What is a heart? In its raw state it is such an alien form; yet we are at its mercy. If there is any problem within its fragile walls, it ceases to sustain life. This teardrop-shaped monument is suspended between two trees, an abstracted form of a heart between two lungs. It challenges the perception of a heart as a complicated, uncontrollable organ. Less than 1% of open heart patients die in surgery, but 17% suffer from post-surgical complications. These complications permanently alter the way a survivor functions and thinks. This monument is a reminder that the heart is nothing but a tool and, fragile though it is, it is meant to assist in the living of life. The monument is located in a small city park across the street from University of Virginia’s medical hospital, where the artist spent three months by her brother’s bed in the intensive care unit after a serious complication in heart-related surgery.]]>
This public sculpture is an exercise in tedium, which seeks not to celebrate the end of the world but rather to embellish its significance through the use of physical and formal elements. This piece above all is a celebration of misappropriated practicality and our society’s inherent need to overindulge in the absurd and unnecessary. This piece is additionally a commentary on our ephemeral status on earth and the notion of its own potential demise. Consider it a sacred and secure defense for an intangible and indefensible idea. If there was ever an attempt to protect our selves against that which we cannot predict or rationally observe and critique with our own senses and vast excesses of wealth and technology, than it is manifested within this sculpture. Simply put “indefensible space”.]]>
Sculptures resembling urban architecture are placed in a rural area as a personal monument of past & present environments. The intent was to join two very separate, opposite residences of mine, Richmond being the current, Grant being the previous. The model was placed in a spot with a certain level of childhood significance – a lookout point – the highest ground of immediate proximity from home. The color palate for the structures is dull grays with subtle pigments as well as washed out pastel tone. This was inspired by Chris Ware’s color choices. It was not intended for the models to be realistic architecture, but rather to playfully hint at the idea, which this palette hopefully supports.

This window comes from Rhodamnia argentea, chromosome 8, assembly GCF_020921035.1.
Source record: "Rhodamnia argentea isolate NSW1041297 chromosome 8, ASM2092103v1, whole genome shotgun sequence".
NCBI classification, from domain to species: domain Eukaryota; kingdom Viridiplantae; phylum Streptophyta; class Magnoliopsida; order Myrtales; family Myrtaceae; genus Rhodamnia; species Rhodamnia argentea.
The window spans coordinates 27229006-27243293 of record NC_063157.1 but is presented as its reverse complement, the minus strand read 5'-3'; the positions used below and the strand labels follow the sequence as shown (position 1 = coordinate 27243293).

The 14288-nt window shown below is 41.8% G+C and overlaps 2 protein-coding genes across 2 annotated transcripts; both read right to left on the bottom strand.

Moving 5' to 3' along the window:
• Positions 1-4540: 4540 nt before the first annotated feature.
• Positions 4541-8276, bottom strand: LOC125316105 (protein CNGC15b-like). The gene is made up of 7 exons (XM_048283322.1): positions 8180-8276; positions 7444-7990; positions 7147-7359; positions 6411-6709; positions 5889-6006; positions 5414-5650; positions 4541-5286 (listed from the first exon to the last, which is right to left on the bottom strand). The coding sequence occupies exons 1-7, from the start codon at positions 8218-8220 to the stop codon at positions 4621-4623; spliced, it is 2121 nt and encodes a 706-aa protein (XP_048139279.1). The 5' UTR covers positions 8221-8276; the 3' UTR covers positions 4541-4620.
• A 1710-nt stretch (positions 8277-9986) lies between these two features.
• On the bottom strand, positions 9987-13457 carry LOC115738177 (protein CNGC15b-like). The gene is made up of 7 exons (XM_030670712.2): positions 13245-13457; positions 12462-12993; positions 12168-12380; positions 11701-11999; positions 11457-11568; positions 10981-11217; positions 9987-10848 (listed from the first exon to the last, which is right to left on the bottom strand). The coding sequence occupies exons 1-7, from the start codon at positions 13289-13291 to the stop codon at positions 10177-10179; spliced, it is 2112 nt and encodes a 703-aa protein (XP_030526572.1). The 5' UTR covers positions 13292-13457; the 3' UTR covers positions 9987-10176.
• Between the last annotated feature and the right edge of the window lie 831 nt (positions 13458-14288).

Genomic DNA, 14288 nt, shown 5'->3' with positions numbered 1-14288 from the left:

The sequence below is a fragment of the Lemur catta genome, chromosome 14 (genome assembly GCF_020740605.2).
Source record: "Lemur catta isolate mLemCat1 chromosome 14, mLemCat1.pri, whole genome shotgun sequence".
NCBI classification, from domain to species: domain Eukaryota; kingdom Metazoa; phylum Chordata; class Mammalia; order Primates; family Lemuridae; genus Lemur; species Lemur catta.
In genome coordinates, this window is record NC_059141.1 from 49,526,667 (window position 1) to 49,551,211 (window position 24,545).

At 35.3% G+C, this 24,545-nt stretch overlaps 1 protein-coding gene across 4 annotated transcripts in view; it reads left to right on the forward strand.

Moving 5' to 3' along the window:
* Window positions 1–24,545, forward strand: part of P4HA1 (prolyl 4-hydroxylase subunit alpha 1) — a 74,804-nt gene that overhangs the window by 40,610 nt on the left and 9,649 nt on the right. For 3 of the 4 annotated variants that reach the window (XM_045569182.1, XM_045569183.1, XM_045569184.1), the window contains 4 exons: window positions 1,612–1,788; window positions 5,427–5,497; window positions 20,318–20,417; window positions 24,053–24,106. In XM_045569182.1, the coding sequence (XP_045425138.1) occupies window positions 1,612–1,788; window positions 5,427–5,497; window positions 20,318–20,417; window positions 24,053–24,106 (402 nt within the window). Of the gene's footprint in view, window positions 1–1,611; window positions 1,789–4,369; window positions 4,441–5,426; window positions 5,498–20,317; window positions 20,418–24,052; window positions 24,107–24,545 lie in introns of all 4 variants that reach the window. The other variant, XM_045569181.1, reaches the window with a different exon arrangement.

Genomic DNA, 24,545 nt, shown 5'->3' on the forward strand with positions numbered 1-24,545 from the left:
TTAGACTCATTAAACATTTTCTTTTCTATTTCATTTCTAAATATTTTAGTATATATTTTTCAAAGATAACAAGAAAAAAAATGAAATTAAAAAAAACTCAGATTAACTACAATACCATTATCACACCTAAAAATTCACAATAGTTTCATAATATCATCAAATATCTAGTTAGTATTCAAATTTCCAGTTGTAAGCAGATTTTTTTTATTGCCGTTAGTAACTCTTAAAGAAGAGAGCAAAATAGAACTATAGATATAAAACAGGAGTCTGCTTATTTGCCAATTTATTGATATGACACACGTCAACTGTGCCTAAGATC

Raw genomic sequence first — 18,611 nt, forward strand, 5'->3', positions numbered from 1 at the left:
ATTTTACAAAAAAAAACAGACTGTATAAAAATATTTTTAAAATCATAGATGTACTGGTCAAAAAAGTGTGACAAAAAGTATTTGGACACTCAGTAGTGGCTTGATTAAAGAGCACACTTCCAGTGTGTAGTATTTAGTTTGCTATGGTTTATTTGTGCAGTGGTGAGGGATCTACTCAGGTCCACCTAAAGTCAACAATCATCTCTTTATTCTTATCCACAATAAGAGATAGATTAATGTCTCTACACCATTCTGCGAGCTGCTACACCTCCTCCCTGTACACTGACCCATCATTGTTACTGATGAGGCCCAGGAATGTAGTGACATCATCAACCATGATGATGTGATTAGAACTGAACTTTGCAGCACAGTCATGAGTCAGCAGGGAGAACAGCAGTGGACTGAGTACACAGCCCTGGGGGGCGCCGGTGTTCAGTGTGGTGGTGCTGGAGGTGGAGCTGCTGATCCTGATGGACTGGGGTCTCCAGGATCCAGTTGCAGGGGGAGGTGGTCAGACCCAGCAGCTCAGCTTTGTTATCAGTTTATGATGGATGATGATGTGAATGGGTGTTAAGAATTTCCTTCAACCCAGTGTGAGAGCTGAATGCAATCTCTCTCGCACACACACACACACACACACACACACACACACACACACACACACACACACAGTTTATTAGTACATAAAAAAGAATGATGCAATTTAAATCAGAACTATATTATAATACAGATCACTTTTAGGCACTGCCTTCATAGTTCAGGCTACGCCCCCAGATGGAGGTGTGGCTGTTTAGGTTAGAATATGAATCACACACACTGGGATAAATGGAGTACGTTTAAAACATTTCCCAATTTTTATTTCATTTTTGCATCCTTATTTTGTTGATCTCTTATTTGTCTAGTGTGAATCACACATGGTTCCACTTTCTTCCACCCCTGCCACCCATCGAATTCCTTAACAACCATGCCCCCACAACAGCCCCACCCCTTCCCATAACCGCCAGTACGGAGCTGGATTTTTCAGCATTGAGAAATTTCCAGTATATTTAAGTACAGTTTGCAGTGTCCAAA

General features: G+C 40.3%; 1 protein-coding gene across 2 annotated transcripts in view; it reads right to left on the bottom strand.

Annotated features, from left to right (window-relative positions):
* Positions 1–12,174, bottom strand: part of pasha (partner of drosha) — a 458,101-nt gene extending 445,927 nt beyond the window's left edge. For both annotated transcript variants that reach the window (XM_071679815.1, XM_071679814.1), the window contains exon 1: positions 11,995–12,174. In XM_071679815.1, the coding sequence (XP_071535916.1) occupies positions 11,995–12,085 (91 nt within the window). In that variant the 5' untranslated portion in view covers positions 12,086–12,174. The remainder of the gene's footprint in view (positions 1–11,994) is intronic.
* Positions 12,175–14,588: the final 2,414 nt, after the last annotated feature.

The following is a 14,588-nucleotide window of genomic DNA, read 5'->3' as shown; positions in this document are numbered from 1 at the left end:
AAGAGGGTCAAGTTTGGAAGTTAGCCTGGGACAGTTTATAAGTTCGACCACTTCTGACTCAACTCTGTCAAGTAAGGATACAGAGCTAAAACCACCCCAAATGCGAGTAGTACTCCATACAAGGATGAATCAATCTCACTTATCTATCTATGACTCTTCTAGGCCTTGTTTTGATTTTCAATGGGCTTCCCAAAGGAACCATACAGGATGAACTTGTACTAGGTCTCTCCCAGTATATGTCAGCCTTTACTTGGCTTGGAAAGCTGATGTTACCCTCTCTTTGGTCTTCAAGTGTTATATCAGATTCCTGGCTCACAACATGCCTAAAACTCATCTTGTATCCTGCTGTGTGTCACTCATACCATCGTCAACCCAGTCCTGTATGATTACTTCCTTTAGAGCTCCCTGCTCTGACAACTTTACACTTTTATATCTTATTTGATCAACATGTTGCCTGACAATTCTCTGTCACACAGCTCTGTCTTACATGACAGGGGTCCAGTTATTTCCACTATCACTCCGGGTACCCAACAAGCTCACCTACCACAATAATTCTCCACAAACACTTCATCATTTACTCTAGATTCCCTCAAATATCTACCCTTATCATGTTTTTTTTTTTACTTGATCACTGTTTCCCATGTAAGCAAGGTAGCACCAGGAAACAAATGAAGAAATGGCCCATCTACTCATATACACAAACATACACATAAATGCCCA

This monument is in honor of my friend Carolina Perez, who died as a result of a car accident on February 22, 2012. She was a passenger in a car with two of my other friends when a drunk driver t-boned them at the intersection of East Canal Street and 2nd Street in Richmond, Virginia at 12:37 a.m. Carolina died in the ER two hours later. The location of the monument is suspended above the right transept of the Cathedral of the Sacred Heart, where Carolina often prayed the rosary in front of the statue of the Virgin Mary. The Cathedral was an important place to her; it was like her second home. It was here that I met her, it was here that our friendship developed, and it was the last place I saw her a few hours before she died early on Wednesday morning. But as Carolina always liked to say, “Everything happens for a reason.” I like to think just as her life had a lot of purpose, so did her death. To Carolina, we love and miss you.
I decided to surround the Washington Monument with identical pink versions. I chose the pink color because I wanted them to be an obscene, bright, obnoxious color that people would be forced to look at. I chose to surround the Washington Monument because I wanted to imitate how the American flags surround it in real life, and I wanted to make the monument larger than it was in real life. Since DC is such a flat city, I wanted there to be more than one building that was taller than the capitol building, and have them be really obnoxious looking to break up the flat city scape.]]>